• When selecting and preparing meat, poultry, dry beans, and milk or milk products, make choices that are lean, low fat or fat-free. Choose fish, skinless poultry and lean meat.
    • Aim for ‘2+2’ - 2 servings of fruits and 2 servings of vegetables per day1.Foods high in fibre, e.g. plant foods and wholegrains, can help reduce your risk of heart disease.
    • Maintain a healthy body weight. Being overweight or obese increases your chances for having a low HDL, a high LDL and high triglycerides*.
    • Exercise regularly – at least 30 minutes each day and 5 times a week or more. Regular physical activity can help you manage your weight and therefore help lower your LDL and triglycerides and raise HDL, improve the fitness of your heart and lungs, and lower blood pressure.
    • Stop smoking as it raises triglycerides and lower HDL.
    • Moderate alcohol intake to no more than 3 standard drinks for a man and 2 standard drinks for a woman in a day1

    Triglycerides*, which are produced in the liver, are another type of fat found in the blood and in food. Causes of raised triglycerides are overweight/obesity, physical inactivity, cigarette smoking, excess alcohol intake, and a diet very high in carbohydrates (60 percent of calories or higher).


    What is trans fat? Is it really bad for my health?

    Trans fat is found mostly in foods that have been hydrogenated. Hydrogenation is a process in which hydrogen is added to unsaturated fat to make it more stable and solid at room temperature. Some trans fat also occurs naturally in animal fats, such as dairy products and some meat products.

    The main sources of trans fat in the diet are from partially hydrogenated (hardened) oils found in foods such as cookies, crackers, pastries and fried foods. These fats are added for taste, texture and to maintain freshness or extend shelf life.

    The main concern with trans fat is that it raises the risk of coronary heart disease by increasing LDL cholesterol and lowering HDL cholesterol.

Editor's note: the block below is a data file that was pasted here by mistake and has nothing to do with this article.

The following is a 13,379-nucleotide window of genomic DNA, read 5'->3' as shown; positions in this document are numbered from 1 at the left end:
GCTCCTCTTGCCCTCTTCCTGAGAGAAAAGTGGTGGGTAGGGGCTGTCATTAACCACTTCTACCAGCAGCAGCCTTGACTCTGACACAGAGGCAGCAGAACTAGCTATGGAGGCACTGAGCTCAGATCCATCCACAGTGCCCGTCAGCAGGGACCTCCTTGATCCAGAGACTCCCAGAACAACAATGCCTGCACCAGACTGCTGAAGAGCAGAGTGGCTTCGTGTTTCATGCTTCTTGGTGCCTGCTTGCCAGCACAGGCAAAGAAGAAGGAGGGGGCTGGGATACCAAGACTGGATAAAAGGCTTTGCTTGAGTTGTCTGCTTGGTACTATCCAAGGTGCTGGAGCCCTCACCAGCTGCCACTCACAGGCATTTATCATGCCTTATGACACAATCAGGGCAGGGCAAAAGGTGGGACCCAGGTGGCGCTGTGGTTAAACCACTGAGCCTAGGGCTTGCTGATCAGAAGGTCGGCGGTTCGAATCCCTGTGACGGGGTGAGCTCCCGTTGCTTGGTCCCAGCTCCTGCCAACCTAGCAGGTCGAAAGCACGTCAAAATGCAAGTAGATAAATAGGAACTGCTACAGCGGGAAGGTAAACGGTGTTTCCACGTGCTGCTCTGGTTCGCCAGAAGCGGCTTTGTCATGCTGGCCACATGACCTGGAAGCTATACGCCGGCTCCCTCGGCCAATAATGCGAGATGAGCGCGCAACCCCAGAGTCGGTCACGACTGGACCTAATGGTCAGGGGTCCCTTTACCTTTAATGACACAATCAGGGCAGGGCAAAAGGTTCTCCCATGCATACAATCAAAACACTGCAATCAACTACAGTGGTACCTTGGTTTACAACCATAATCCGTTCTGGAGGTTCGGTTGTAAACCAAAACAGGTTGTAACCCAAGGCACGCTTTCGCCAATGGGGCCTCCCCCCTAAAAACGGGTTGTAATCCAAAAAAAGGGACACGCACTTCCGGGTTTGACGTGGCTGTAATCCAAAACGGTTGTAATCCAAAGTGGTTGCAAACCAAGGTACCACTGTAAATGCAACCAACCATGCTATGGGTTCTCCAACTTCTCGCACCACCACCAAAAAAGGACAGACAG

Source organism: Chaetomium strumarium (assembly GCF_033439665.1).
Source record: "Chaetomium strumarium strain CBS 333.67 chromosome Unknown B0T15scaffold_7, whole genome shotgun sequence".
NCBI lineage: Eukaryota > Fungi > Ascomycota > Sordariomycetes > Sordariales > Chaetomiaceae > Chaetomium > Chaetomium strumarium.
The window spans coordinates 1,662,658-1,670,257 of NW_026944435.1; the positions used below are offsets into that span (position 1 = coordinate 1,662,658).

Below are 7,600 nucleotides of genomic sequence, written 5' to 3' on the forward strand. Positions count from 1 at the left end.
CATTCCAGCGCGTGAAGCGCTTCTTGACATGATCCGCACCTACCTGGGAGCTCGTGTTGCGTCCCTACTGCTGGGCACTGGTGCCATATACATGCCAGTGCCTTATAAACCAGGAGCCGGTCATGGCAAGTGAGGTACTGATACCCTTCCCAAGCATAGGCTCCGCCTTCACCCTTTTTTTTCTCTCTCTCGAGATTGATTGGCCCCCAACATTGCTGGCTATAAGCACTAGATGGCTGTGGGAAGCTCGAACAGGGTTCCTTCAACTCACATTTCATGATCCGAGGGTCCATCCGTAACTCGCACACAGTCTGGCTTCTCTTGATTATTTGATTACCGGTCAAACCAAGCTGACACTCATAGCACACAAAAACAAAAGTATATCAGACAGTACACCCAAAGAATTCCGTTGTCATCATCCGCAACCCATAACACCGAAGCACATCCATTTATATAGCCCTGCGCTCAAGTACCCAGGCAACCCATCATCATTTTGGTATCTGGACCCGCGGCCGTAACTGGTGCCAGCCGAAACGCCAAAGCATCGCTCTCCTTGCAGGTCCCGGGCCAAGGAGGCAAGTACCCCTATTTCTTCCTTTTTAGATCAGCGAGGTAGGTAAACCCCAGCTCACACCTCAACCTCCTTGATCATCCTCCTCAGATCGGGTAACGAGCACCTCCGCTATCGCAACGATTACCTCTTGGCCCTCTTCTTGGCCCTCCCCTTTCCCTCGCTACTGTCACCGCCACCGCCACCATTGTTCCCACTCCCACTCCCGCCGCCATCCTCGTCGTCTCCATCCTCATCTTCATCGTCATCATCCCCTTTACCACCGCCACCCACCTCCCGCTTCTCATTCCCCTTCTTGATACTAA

What are plant sterols? Are they safe and good for me?

    Plant sterols, sometimes called phytosterols, are naturally occurring chemicals found in plants. They are also found naturally in some vegetable oils, nuts, grain products, fruits and vegetables. The plant sterols used in food products are taken from soybean and tall pine-tree oils, combined with a small amount of canola oil.

    Although the details are not fully understood, plant sterols have a similar chemical structure as cholesterol. Some studies have shown LDL cholesterol lowering effect. The American Heart Association’s (AHA) Therapeutic Lifestyle Changes diet2 recommends an intake of 2g of plant sterols a day for LDL cholesterol lowering effect.

    Plant sterols in the form of supplements should be minimized. This is because excessive consumption of plant sterols may affect the absorption of fat-soluble vitamins.

    Related Readings

    1. Health Promotion Board
    2. Third Report of the Expert Panel on Detection, Evaluation, and Treatment of High Blood Cholesterol in Adults (Adult Treatment Panel III [ATP III]). NCEP Guidelines 2001

    Need indepth information ?

    Access our Conditions & Treatments sections for related topics on Adult Congenital Heart Disease, Coronary Artery Disease and Valvular Heart Disease.

    The Web Part has timed out.
    Conditions & Treatments
    Find A Doctor
    Book An Appointment
    Admission And Charges
    Health XChange
    Quick Links

     Subscribe to RSS Feed